Beef, chicken, and fish are my staple sources of protein, especially for weeknight dinners. While that’s not changing anytime soon, I’ve often wondered how much of each protein to eat in order to stay healthy. Since I was never 100 percent sure about that, I often reduced my portion sizes and tried adding plant-based options like beans and lentils. Luckily, the guessing game is over for me, as new research offers a simple diet rule of thumb for enjoying these protein sources that may help lower cancer risk!
A recent study published in the journal BMC Medicine looked at the relationship between diet habits and cancer, especially in cases of colon and breast cancer that occur in women after menopause. This study included 472,377 cancer-free adults from the UK Biobank who were between the ages of 40 and 70. Participants completed questionnaires between 2006 and 2010 asking how often they consumed meats such as beef, lamb, chicken, and fish. Afterwards, participants were divided into four categories: meat-eaters, low meat-eaters, fish-eaters, and vegetarians.
The authors defined regular meat eaters as consuming processed or red meat and poultry more than five times a week. Low meat-eaters reported that they consumed meat and poultry less than five times each week. Fish-eaters noted that they only ate oily and non-oily fish. The vegetarian group didn’t eat either fish, meat, or poultry. However, that group included vegans who noted that they don’t consume dairy or eggs as well.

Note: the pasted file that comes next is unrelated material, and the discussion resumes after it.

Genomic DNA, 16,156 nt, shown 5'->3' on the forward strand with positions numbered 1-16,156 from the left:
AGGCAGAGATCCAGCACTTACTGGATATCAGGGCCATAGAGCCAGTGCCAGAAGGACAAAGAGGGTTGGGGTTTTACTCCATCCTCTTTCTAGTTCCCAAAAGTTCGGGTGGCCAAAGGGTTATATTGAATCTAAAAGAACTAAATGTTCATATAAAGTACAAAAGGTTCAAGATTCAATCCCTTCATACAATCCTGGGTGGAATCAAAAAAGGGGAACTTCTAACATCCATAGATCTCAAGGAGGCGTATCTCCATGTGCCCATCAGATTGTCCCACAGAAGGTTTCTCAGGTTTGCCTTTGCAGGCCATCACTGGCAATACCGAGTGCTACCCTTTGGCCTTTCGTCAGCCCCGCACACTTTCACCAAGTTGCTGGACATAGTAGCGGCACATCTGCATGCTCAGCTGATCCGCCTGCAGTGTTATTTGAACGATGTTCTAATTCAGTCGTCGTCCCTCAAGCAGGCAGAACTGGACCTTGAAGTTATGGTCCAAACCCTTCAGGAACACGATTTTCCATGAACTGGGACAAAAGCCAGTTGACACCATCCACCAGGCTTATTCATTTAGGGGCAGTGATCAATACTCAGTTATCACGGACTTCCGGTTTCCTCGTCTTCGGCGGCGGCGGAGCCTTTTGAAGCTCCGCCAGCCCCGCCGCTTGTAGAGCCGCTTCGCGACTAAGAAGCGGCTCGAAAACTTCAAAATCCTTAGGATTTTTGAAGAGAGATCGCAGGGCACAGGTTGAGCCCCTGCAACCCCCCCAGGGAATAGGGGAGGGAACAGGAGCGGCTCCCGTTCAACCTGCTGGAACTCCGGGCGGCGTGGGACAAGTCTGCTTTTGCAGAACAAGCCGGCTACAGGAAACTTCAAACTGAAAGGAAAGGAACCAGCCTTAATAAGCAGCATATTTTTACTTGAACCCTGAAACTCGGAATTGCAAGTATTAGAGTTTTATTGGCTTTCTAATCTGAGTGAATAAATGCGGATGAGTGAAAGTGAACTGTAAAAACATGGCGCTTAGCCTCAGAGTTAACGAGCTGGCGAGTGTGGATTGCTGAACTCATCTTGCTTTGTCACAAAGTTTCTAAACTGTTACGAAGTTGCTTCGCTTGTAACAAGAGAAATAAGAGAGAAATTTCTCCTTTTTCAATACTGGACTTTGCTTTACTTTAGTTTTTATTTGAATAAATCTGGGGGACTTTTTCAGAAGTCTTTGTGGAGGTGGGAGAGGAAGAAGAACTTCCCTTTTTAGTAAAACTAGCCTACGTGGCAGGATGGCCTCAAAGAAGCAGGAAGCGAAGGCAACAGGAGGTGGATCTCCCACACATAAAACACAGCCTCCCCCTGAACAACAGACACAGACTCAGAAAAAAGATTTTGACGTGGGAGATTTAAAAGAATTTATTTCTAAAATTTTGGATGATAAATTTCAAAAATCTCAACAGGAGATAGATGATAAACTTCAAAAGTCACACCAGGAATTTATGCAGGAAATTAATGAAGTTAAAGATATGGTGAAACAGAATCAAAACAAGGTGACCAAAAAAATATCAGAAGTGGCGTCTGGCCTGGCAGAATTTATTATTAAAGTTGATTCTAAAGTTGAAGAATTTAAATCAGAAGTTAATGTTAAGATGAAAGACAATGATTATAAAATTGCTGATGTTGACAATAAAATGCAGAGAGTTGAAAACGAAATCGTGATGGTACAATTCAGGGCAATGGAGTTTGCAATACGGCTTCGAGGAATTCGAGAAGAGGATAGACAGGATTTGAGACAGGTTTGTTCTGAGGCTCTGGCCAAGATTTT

The Tasty Findings
After an 11.4 year follow up period, researchers reported 54,961 incident cases of cancer. The findings showed that being a low meat-eater, fish-eater, or vegetarian was linked to a decreased risk of cancer in general. Those who were low meat-eaters had a lower risk of colorectal cancer compared to the regular meat-eaters. Researchers acknowledged that this was an observational study and will need further research to delve more into the possible reasons for these results.
However, they did find a potential answer as to why postmenopausal vegetarian women in the study were shown as having a decreased risk of breast cancer. The authors claimed that this specific finding might be due to their lower body mass index (BMI), which previous studies have also suggested. When it comes to meat and decreased risk of cancer, it seems best to limit intake to fewer than five times a week.
However, fish is a different story. The American Heart Association recommends that women over 40 eat omega-3 rich fish such as salmon and sardines twice a week. This can help you to avoid medical events like heart attack and stroke.
Afraid of going totally veg? Add some easy vegetarian meals into your weekly dinner roster with this easy recipe for sheet-pan baked feta with veggies. Or review our list of 10 vegetarian recipes that won’t make you miss meat. As always, consult with your doctor before making any diet changes to ensure that it will be beneficial for you health-wise.
I guess it’s time for me to start reimagining my dinners and allowing veggies to take center stage. Who knows — my body just might give me a standing ovation!